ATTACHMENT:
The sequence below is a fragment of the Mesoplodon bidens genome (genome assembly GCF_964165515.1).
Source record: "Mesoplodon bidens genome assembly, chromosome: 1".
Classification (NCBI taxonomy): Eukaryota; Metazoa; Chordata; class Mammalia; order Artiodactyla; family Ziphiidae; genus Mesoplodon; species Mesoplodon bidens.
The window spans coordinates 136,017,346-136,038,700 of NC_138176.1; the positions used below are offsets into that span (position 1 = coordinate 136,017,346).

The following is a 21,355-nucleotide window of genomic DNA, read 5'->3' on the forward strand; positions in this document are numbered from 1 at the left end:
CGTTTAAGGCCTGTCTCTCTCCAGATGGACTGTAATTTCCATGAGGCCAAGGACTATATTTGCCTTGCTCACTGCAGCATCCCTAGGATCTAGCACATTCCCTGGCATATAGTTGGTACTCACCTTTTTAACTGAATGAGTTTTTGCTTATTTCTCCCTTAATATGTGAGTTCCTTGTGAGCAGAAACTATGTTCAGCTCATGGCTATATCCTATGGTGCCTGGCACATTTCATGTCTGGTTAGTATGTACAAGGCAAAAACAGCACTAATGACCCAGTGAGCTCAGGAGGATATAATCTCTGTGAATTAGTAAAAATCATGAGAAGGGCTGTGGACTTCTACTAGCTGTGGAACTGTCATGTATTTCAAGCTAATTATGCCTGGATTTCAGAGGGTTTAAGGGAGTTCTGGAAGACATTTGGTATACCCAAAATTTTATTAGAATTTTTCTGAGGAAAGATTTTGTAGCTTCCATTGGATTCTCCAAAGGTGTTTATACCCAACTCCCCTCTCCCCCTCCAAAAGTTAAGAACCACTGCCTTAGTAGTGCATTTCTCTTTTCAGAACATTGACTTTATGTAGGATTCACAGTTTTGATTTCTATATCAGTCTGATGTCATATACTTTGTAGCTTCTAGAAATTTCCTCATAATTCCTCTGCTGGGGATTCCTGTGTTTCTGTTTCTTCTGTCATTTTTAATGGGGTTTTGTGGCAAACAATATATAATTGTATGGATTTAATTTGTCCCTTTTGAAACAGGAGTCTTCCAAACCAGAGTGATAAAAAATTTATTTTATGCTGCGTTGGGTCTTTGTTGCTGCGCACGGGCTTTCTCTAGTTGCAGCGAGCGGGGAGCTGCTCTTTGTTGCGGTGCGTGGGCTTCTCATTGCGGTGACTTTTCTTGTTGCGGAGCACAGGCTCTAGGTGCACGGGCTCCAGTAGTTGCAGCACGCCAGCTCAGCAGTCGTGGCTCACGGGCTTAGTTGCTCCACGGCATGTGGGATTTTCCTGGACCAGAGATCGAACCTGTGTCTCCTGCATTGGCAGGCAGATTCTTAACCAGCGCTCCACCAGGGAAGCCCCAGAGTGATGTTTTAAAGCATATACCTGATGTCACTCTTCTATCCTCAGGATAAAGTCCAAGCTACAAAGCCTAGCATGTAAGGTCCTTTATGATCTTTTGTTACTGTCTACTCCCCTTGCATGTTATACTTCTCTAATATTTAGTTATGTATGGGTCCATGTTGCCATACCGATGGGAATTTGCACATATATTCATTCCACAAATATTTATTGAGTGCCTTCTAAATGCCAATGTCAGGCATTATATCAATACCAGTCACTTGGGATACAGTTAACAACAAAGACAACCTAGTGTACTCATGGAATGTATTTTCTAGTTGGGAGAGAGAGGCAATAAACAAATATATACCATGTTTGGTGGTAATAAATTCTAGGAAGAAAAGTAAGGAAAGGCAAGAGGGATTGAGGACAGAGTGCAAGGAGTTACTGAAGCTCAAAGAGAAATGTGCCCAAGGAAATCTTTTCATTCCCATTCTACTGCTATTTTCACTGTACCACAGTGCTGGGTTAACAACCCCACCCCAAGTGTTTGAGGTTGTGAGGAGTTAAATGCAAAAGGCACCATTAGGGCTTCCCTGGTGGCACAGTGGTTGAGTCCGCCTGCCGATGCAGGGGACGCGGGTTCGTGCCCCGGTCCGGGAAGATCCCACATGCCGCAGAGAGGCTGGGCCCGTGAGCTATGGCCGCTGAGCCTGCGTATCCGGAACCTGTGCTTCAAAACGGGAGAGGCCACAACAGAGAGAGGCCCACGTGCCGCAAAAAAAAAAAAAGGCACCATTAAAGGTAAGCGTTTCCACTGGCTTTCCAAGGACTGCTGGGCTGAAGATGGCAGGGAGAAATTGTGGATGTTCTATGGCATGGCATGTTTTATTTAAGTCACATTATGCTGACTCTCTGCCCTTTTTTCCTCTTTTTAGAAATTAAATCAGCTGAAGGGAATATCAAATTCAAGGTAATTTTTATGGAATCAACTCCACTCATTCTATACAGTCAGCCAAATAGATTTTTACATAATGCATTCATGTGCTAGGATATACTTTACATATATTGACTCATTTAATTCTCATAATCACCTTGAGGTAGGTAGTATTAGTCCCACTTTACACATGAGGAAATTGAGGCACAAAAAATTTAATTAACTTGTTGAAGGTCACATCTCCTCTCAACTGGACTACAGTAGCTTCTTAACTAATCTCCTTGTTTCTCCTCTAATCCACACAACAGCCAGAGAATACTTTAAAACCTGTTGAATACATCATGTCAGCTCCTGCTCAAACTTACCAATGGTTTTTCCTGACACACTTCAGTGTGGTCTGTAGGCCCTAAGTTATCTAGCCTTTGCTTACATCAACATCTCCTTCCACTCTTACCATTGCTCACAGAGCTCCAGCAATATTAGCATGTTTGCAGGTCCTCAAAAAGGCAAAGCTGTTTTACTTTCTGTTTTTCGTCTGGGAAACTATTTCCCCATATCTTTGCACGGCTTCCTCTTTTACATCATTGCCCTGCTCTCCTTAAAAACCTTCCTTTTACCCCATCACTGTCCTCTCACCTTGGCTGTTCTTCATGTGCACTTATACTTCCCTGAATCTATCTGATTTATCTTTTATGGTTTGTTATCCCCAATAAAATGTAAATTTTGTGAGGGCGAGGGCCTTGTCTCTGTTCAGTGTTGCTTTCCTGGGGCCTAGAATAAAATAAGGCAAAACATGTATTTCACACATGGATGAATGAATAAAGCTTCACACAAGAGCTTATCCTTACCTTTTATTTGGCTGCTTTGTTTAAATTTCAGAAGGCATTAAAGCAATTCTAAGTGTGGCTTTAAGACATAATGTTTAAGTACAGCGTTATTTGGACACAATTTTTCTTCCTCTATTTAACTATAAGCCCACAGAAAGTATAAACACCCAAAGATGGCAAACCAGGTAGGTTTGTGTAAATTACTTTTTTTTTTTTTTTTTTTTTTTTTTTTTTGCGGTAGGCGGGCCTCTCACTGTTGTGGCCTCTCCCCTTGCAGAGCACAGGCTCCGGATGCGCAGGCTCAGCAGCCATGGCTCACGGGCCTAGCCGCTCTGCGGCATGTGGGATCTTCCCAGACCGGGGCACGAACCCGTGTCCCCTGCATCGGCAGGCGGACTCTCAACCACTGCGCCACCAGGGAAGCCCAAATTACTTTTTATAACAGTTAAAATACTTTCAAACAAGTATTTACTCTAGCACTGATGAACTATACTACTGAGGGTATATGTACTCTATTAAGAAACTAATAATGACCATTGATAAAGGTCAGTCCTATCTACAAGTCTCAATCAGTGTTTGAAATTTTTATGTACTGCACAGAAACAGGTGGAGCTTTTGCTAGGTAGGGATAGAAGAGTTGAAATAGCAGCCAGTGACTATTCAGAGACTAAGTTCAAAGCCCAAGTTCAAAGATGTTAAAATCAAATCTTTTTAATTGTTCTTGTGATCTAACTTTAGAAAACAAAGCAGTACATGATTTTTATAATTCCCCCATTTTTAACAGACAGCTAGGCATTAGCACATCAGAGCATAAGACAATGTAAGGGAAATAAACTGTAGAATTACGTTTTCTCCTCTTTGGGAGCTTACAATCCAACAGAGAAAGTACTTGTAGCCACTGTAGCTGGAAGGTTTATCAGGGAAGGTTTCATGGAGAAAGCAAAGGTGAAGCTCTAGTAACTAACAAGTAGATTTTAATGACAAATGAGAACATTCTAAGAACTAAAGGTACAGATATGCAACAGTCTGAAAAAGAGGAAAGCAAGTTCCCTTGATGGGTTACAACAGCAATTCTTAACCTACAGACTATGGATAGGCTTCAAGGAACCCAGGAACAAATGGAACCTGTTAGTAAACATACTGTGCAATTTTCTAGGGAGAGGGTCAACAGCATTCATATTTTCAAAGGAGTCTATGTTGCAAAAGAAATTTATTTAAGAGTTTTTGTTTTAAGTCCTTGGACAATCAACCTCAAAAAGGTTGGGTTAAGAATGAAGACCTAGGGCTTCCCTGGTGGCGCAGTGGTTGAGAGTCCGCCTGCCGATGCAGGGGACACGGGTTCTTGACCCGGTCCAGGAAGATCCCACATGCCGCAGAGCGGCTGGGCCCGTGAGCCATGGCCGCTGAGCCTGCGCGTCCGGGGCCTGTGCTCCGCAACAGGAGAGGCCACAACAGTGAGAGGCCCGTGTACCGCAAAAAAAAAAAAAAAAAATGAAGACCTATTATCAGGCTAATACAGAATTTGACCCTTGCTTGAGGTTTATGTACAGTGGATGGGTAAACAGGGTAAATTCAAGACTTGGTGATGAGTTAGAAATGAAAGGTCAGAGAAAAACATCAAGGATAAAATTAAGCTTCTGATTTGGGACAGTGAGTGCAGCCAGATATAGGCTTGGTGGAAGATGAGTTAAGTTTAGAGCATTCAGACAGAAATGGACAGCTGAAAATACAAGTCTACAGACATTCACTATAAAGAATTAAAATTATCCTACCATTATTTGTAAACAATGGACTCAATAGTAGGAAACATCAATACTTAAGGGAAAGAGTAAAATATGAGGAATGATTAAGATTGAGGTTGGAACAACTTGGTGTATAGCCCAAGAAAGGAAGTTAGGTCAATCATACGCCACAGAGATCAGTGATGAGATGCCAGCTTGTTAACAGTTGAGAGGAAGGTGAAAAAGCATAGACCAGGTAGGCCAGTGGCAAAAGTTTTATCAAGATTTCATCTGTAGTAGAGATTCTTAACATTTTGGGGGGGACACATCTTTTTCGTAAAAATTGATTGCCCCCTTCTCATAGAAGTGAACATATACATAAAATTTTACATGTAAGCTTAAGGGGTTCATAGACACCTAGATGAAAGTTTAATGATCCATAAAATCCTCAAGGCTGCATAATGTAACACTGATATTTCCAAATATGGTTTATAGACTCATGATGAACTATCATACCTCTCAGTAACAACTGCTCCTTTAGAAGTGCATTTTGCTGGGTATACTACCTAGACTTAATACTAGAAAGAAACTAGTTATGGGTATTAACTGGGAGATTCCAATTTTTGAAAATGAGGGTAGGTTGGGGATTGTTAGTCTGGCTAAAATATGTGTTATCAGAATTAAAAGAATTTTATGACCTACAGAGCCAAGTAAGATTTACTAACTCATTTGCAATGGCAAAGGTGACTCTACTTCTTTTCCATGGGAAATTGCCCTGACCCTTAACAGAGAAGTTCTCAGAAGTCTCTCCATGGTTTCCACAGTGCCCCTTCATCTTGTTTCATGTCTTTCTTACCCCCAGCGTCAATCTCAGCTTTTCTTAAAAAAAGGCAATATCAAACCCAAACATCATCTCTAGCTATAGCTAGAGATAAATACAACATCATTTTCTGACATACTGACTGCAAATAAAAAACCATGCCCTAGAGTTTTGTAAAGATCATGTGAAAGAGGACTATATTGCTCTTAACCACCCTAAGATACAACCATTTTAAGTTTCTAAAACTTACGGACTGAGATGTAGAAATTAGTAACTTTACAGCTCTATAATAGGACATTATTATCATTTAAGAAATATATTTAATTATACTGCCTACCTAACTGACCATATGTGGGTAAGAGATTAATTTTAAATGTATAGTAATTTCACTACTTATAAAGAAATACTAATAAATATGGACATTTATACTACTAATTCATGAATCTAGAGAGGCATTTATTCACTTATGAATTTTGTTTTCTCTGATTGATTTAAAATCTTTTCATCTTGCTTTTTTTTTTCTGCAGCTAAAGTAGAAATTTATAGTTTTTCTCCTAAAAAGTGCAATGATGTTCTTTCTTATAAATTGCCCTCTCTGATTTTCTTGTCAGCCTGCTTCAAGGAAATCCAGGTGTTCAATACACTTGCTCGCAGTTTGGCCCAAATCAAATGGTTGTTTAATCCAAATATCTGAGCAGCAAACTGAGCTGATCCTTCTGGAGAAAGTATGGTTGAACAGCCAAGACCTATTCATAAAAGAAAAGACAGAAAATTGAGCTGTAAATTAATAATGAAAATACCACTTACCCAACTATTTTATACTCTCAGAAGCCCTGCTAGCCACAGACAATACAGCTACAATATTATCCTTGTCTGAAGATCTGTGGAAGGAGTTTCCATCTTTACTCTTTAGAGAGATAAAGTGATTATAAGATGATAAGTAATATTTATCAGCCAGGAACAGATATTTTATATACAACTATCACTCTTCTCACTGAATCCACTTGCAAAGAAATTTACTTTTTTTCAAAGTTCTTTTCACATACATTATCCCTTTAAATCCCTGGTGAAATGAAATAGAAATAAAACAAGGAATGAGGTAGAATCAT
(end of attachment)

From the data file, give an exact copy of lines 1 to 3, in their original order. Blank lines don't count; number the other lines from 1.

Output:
The sequence below is a fragment of the Mesoplodon bidens genome (genome assembly GCF_964165515.1).
Source record: "Mesoplodon bidens genome assembly, chromosome: 1".
Classification (NCBI taxonomy): Eukaryota; Metazoa; Chordata; class Mammalia; order Artiodactyla; family Ziphiidae; genus Mesoplodon; species Mesoplodon bidens.